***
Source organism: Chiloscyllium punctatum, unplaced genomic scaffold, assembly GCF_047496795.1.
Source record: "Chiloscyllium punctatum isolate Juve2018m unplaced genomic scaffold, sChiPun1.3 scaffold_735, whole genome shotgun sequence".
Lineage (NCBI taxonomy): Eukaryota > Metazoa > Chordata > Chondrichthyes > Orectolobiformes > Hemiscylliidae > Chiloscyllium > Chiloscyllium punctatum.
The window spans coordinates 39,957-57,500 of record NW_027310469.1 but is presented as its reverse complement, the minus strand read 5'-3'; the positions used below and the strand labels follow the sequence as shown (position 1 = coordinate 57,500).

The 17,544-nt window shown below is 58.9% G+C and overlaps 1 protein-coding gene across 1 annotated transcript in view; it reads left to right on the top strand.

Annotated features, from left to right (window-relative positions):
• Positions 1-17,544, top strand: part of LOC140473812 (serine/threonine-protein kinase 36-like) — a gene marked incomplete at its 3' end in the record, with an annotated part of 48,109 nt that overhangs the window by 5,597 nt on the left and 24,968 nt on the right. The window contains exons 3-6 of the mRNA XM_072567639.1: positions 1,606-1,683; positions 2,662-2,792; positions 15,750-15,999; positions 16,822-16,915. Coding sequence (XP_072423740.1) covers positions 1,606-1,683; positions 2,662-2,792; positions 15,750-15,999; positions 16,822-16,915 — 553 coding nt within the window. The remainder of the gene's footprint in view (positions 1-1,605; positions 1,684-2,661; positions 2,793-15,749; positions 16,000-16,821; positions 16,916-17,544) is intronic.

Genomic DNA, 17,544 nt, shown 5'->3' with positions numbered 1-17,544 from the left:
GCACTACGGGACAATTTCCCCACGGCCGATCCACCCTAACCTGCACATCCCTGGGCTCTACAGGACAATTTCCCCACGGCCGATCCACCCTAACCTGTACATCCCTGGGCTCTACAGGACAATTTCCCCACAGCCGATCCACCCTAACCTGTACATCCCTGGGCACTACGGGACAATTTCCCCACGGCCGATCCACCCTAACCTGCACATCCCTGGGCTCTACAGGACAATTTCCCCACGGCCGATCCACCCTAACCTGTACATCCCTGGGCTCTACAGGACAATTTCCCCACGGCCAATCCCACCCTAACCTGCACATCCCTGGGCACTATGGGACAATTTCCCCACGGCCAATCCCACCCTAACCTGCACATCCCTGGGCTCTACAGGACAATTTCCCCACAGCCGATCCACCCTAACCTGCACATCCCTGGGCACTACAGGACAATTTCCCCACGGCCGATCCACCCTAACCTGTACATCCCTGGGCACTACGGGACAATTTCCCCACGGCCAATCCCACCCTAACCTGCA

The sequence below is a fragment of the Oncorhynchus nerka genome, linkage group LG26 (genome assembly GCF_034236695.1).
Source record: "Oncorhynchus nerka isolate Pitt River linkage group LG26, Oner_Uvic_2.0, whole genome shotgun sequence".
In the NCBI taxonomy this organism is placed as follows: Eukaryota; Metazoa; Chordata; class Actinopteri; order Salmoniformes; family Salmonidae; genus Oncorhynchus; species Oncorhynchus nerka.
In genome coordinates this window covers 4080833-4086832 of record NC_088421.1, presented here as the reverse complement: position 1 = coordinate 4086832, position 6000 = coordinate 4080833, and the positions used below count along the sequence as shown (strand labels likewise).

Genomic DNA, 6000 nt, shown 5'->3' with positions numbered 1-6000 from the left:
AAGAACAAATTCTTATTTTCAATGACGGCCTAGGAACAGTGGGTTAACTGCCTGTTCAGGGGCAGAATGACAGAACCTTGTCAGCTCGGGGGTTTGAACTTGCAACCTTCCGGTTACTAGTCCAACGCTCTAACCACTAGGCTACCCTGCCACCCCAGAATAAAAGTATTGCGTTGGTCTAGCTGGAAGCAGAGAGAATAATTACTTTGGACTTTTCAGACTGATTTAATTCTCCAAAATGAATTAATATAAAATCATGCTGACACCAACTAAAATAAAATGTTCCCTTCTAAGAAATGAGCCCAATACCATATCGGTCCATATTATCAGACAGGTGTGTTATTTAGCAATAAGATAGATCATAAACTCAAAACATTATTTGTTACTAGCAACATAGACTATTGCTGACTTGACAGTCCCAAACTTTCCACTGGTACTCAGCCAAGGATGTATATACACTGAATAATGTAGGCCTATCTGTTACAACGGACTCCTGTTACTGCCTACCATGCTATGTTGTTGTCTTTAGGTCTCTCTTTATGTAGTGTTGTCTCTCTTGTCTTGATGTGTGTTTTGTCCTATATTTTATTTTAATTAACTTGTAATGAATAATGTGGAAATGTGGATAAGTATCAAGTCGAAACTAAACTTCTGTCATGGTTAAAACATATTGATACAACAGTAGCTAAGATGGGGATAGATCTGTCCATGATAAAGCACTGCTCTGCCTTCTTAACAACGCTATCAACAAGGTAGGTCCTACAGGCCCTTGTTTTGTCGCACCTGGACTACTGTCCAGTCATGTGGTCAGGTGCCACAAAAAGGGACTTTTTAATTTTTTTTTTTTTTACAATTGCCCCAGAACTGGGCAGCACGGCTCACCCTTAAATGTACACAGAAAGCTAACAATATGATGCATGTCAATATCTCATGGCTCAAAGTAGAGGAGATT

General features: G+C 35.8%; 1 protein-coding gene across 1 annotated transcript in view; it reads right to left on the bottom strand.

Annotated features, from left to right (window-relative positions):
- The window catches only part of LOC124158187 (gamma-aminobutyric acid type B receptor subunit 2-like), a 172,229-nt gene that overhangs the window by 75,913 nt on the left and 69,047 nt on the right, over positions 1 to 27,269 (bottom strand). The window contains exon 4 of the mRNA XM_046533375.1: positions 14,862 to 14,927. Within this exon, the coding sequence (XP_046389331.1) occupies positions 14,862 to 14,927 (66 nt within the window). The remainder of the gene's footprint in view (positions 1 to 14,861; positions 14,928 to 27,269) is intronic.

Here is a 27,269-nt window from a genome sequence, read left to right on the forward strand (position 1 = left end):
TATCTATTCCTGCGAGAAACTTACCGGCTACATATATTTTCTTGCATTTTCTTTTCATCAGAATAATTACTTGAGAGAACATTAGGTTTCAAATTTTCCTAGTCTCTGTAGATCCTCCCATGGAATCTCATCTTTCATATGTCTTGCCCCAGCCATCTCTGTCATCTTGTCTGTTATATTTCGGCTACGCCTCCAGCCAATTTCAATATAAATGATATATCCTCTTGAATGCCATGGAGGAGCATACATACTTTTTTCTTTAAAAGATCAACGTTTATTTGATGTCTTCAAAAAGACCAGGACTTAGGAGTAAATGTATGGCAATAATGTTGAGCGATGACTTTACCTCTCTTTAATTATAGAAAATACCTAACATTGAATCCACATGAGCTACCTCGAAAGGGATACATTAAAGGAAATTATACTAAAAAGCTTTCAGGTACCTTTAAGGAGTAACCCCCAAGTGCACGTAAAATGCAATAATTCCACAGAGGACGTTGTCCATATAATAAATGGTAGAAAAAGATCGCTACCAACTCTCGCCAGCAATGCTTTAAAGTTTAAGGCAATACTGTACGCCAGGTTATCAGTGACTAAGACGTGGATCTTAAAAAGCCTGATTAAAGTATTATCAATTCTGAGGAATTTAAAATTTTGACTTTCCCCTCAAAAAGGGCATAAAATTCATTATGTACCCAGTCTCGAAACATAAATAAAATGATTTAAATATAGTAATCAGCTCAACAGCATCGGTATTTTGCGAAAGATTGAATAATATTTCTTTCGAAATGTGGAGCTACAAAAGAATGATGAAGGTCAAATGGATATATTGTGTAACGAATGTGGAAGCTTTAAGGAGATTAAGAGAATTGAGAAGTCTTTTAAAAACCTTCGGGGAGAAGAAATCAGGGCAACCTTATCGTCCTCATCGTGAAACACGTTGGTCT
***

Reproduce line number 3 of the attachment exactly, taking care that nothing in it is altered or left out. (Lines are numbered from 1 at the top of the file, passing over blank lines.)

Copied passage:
Lineage (NCBI taxonomy): Eukaryota > Metazoa > Chordata > Chondrichthyes > Orectolobiformes > Hemiscylliidae > Chiloscyllium > Chiloscyllium punctatum.